BPA Stimulates Growth of an Advanced Subtype of Human Breast Cancer Cells Called Inflammatory Breast Cancer
June 23, 2014
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Chicago, IL - Environmental exposure to the industrial chemical bisphenol A (BPA) lowers the effectiveness of a targeted anti-cancer drug for inflammatory breast cancer, according to a new study that was performed in human cancer cells. The results, which were presented Sunday at the joint meeting of the International Society of Endocrinology and the Endocrine Society: ICE/ENDO 2014 in Chicago, also show that BPA causes breast cancer cells to grow faster.
“Routine exposures to common environmental chemicals like BPA appear to contribute to breast cancer cell progression and to diminish drug treatment efficacy, particularly in inflammatory breast cancer,” said principal investigator Gayathri Devi, PhD, associate professor, Department of Surgery, Duke University Medical Center, Durham, N.C.
Inflammatory breast cancer is a rare, aggressive form of breast cancer with one of the worst survival outcomes due to high rate of treatment failure.
“Not everyone with inflammatory breast cancer responds to treatment, and environmental factors are one of many factors thought to explain why,” Devi said.
Other studies have pointed to increased cancer risk with exposure to BPA, a hormone-disrupting chemical found in many consumer products, including hard plastics. However, Dr. Devi said, “This to the best of our knowledge is the first study to show BPA’s effects in altering effectiveness of a targeted drug treatment approved for use in breast cancer patients including those with inflammatory breast cancer.”
This study is a collaboration between Duke University, the Environmental Protection Agency, NC (EPA) and the Biomanufacturing Research Institute and Technology Enterprise (BRITE) at North Carolina Central University. The EPA’s library of chemicals called Toxicity Forecaster or ToxCast, a panel of approximately 300 environmental compounds was used in a newly developed automated screening technology for assessing cancer cell behavior parameters. These "high-content, high throughput screening” assays expose living cells to various doses of chemicals and allow for studying of changes in cell growth and survival.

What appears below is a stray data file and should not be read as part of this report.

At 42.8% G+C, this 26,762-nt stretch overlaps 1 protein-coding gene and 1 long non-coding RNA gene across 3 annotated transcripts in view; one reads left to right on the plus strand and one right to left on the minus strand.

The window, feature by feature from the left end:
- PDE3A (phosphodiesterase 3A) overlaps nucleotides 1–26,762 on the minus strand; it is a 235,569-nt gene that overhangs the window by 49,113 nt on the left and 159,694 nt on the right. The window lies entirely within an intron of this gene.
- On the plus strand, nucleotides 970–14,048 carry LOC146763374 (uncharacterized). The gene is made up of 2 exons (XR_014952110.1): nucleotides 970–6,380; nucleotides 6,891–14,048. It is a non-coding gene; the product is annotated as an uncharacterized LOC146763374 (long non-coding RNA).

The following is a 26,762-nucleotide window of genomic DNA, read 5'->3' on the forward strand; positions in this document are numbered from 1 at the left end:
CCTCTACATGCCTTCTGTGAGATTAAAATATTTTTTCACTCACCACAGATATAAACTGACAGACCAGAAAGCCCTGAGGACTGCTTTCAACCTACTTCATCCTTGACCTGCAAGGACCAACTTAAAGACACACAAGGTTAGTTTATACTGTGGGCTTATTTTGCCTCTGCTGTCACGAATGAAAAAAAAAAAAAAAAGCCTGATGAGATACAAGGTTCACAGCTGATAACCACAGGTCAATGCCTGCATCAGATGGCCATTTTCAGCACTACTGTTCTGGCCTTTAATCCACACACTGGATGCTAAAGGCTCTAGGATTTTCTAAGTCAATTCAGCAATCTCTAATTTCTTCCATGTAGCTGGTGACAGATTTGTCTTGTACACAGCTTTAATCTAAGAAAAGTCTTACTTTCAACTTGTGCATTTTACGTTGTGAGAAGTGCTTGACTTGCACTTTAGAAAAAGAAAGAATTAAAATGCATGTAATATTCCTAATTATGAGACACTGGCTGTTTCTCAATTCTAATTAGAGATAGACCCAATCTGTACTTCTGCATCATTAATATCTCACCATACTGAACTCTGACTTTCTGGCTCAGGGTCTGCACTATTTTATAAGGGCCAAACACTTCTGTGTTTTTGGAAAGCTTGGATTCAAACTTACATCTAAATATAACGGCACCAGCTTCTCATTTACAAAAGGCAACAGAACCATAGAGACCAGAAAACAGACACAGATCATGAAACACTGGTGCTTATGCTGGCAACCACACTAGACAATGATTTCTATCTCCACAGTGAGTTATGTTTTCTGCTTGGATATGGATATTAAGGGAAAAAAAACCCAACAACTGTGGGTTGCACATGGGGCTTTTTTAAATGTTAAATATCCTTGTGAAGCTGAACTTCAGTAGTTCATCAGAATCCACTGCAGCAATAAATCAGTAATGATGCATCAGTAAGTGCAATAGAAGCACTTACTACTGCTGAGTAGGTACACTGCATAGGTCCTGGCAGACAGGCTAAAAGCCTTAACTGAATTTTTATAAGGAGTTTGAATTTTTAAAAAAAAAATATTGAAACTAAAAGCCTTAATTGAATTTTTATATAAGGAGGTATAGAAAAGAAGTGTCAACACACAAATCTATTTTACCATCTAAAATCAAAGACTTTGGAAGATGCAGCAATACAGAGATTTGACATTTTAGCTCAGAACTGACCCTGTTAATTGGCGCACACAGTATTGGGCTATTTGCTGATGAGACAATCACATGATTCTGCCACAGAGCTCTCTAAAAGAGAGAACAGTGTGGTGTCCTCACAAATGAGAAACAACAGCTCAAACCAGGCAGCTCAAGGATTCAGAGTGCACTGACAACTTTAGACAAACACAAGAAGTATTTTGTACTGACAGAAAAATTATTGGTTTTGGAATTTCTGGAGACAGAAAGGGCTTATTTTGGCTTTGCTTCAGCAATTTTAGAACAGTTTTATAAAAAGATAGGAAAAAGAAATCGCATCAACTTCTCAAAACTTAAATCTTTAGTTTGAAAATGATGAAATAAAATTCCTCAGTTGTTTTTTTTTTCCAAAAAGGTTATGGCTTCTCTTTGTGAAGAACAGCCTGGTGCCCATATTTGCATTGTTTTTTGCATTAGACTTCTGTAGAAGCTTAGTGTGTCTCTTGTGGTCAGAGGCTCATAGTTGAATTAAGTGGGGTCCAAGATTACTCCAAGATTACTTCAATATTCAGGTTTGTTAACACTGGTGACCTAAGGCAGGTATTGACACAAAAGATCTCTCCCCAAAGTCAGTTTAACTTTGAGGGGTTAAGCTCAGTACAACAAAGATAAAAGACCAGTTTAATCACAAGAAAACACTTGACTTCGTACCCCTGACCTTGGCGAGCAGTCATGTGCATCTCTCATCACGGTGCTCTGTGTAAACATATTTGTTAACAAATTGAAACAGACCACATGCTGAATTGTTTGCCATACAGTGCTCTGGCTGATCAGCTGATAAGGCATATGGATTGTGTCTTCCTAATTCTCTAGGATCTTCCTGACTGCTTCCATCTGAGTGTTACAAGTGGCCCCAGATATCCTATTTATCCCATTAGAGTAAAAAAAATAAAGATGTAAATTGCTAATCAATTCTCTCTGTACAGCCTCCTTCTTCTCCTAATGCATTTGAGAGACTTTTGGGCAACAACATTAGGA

Devi and colleagues subjected cancer cells isolated from the tumors of patients with inflammatory breast cancer to BPA and other common environmental contaminants in the ToxCast library. They tested a wide range of BPA doses and periods of exposure time including the range observed in human blood samples and from environmental exposures in past, published studies. The researchers then analyzed the cellular changes in culture and compared them with cancerous cells not exposed to BPA.
Although BPA is known to mimic estrogen, it also affected inflammatory breast cancer, which are frequently estrogen receptor-negative, meaning they do not respond to estrogen. BPA exposure caused breast cancer cells to grow faster than untreated cancer cells regardless of whether the cancer was estrogen receptor-positive or -negative, the investigators found.
In addition, this study reported that BPA lowered the effectiveness of an approved cancer-fighting drug, lapatinib, used in breast cancer therapy. Other FDA approved anti-cancer drugs are currently being tested by this team. Devi said the results may have immediate implications in cancer treatment. “Cancer patients must understand there’s a component in their daily lives that could influence their treatment outcome. These studies provide the foundation for additional research to develop tools that can be used to identify patients who may be at greater risk of developing treatment resistance. Further, the findings could also lead to biomarkers that identify patients who have heavy exposure to chemicals that could diminish the effectiveness of their cancer therapy.” Dr. Devi stated. Scott Sauer, a research fellow in the Devi Laboratory in Duke’s Department of Surgery, will present the research.
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